79 ± 5
58 ± 10
1 : 1: 2
48 ± 4
91 ± 7
72 ± 1
123 ± 25*
1 : 2 : 0
All subjects met the American Thoracic Society criteria for asthma. Subjects had an FEV1 greater than 80 % of the predicted value and their FEV1/FVC was greater than 70 %. Subjects with stBA were regularly treated with inhaled corticosteroid. Subjects with snBA visiting our hospital for the first time had slight symptoms such as a continuous cough with wheezing and nighttime dyspnea, and they had never been treated with inhaled or oral corticosteroids. Written informed consent was obtained from participants. This study was approved by the Ethics Committee of Dokkyo University School of Medicine (hop-m22095).
Bronchoscopy with bronchial epithelial cell brushing
Bronchial brushings were performed with a standard, sterile, single-sheathed nylon cytology brush (Olympus T-260; Olympus, Tokyo, Japan). A total of 4 sets of 10 brushings were performed in the distal airways. The distal BECs were obtained from the airway situated about 1 cm away from the pleura—equivalent to the airway of the 10th to 15th branch of Wiebel’s model—with a diameter of less than 2 mm, which are the so-called distal airways . The mean cell counts of BECs were 4.4 ± 0.6 × 105 for distal BECs, and 4.9 ± 1.1 × 105 for proximal BECs, with purity 90 % and viability 80 %, respectively. Whenever possible, biopsies were performed to obtain samples for immunohistochemistry.
Total RNA was extracted from freshly isolated BECs and primary cultured BECs using Trizol (Invitrogen, Carlsbad, CA) and the RNeasy Micro kit (QIAGEN, GmBH, Germany). RNA was quantified by spectrometry using NanoDrop ND1000, (NanoDrop Technologies, Wilmington, DE) and the quality of the RNA was confirmed using an Agilent 2100 Bioanalyzer (Agilent Technologies, Santa Clara, CA). RNA amplification products were converted into cDNA. Microarray was conducted in three of snBA and four of stBA and also ALI-cultured with or without IL-13 treated BECs (N = 3 respectively). Arrays were scanned in an Agilent Microarray Scanner (Agilent Technologies) according to the manufacturer’s protocol and data were extracted using Agilent Feature Extraction Software 10.7.3.1 following the Agilent protocol. Data analysis was carried out by using GeneSpring GX 12.0 software (Agilent Technologies). Sample quality control was carried out with GeneSpring® software and, based on Flag information, unreliable samples and entities were excluded. In addition, data was normalized with a percentile shift to the 75 % percentile, and the errors between experiments were corrected by aligning the baseline with the median of all controls. We have presented the 3D PCA score for microarray analysis performed on freshly isolated BECs and ALI-cultured BECs. Data is shown in Additional file 1: Figure S1.
Freshly isolated BECs were seeded into 60 mm tissue-culture dishes coated with rat-tail type I collagen (BD Discovery Labware, Bedford, MA). When the BECs reached 80 % confluence, cells were passaged and seeded onto collagen-coated polyester 12-well Transwell inserts with BEBM/DMEM. When the cell layer was 100 % confluent in the transwells, the culture method was shifted to the air-liquid interface (ALI) method by removing all of the apical medium. The ALI state was maintained for 10 days, as previous studies have demonstrated that this time is required for mucociliary differentiation [2, 20].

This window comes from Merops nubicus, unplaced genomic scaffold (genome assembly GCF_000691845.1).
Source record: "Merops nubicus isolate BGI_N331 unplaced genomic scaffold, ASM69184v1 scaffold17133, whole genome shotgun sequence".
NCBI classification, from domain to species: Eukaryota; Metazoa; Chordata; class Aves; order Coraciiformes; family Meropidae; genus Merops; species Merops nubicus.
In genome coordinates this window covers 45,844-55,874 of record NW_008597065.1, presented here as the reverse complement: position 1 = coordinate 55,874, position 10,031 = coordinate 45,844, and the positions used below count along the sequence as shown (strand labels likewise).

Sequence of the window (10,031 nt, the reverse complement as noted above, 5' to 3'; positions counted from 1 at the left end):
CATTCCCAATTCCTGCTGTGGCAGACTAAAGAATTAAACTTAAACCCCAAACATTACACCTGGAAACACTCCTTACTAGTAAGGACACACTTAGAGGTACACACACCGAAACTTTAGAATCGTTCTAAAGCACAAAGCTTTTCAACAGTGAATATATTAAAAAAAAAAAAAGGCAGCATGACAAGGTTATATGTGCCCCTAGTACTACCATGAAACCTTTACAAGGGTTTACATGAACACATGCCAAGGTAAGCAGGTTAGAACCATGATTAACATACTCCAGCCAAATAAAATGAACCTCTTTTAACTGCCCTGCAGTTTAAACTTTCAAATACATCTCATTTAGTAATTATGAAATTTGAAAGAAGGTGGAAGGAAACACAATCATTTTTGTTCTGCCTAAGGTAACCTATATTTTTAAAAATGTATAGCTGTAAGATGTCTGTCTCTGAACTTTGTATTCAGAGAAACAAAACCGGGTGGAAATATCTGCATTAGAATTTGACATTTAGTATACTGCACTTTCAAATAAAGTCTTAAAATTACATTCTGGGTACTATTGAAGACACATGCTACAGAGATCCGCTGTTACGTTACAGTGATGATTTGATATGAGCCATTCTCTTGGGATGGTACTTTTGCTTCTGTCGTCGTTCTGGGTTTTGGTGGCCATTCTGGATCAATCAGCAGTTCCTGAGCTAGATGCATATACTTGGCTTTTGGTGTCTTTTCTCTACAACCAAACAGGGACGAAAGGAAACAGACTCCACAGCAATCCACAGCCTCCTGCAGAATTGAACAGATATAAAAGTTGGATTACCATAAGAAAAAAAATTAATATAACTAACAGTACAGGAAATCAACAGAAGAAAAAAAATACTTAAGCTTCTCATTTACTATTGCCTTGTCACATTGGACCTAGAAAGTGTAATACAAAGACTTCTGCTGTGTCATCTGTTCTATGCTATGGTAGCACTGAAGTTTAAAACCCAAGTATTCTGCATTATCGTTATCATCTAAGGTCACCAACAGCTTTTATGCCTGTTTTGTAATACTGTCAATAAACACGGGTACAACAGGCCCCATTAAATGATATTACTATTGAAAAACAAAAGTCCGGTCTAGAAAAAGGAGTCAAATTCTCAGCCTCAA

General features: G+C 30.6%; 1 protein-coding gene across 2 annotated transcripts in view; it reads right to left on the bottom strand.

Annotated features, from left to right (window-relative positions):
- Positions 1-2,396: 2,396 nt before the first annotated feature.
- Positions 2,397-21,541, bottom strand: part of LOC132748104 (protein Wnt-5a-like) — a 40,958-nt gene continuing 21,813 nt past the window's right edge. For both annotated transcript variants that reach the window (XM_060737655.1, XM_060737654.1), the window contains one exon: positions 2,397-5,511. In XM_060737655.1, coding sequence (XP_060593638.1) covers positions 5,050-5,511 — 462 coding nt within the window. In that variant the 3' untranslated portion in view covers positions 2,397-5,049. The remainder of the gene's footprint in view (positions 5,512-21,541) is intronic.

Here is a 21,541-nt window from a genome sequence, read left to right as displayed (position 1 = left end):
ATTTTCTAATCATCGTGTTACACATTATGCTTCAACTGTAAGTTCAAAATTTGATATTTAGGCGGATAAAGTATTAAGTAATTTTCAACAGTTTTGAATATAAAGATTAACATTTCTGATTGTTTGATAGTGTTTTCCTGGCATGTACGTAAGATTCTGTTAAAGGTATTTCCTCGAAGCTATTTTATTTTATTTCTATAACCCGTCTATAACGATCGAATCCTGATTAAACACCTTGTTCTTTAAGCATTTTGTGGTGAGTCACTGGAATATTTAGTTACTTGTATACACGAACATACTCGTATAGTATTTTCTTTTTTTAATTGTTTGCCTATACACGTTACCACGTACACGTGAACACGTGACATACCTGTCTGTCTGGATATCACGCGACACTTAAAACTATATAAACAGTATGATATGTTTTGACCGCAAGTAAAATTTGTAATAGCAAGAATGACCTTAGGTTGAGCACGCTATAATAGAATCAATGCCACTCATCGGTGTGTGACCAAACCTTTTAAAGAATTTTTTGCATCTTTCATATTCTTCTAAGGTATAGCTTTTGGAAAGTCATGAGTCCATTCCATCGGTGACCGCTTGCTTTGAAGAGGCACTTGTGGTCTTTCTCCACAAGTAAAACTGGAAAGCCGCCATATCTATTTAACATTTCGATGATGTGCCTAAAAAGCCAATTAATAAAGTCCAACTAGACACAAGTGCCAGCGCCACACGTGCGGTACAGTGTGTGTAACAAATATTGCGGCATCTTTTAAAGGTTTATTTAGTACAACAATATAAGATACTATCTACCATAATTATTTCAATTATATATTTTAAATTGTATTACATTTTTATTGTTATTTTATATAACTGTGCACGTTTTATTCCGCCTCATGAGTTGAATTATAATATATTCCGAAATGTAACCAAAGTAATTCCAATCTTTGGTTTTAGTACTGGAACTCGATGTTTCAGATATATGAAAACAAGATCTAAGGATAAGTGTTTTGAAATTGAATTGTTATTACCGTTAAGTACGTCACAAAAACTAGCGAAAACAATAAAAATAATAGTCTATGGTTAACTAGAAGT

Human fetal lung fibroblasts (HFL-1; lung, diploid, human, passage 3–7 cells) were obtained from the American Type Culture Collection (Manassas, VA). Human BSMCs (C-12561; passages 3–7) were obtained from TaKaRa (Shiga, Japan). HFL-1 or BSMCs were seeded into 24-well tissue culture plates at a density of 4 × 104 cells/well and were cultured in their respective conditioned medium until confluence. The medium was then replaced with 0.5 % FBS conditioned medium and cells were stimulated with rhDPP4 (Abnova P3467, CA) at a concentration ranging from 0 to 500 ng/ml for 24 to 96 h.
For analysis of cell proliferation, HFL-1 and BSMCs were seeded into 96-well tissue culture plates at a density of 1 × 104 cells/well and were cultured in conditioned medium until sub-confluence. The cells were then washed twice and the medium was replaced with serum-free conditioned medium. After culture for 24 h, this medium was replaced with conditioned medium containing 0.5 % FBS and the cells were incubated for another 24 h in the presence or absence of various (0 to 500 ng/ml) concentrations of rhDPP4. All cells were cultured at 37 °C in a 5 % CO2 humidified incubator in conditioned medium.
Quantitative real-time PCR
The expression of DPP4 mRNA by BECs and the expression of FN mRNA by HFL-1 and BSMCs were determined by reverse transcription (RT), followed by real-time quantitative PCR as described previously [4, 5]. First-strand cDNA was synthesized using the PrimeScript RT reagent Kit (TaKaRa) with both oligo(dT) primers and random hexamers.
DPP4: forward primer, GCACGGCAACACATTGAA;
reverse primer, TGAGGTTCTGAAGGCCTAAATC;
FN: forward primer, CTTTGGTGCAGCACAACTTC;
reverse primer, CCTCCTCGAGTCTGAACCAA
GAPDH: forward primer, GCACCGTCAAGGCTGAGAAC;
reverse primer, TGGTGAAGACGCCAGTGGA.
DNA was amplified for 40 cycles of denaturation for 5 s at 95 °C and annealing for 30 s at 60 °C, using the TaKaRa Thermal Cycler Dice (TP900). The PCR assays were performed and analyzed using the Thermal Cycler Dice Real Time System version 4.2 (TaKaRa). The specificity of reactions was determined by melting curve analysis. The relative expression of each gene of interest and of GAPDH were calculated using the ΔΔCt method.
Quantification of DPP4 and fibronectin by ELISA
Cell culture supernatant was collected from ALI cultured BECs, BSMC and HFL-1 and were stored at -80 °C. DPP4 (R&D Systems, Minneapolis, Minn) or fibronectin (TakaraBio Inc, Shiga, Japan) were used in standardized sandwich ELISAs, according to the manufacturer’s protocol.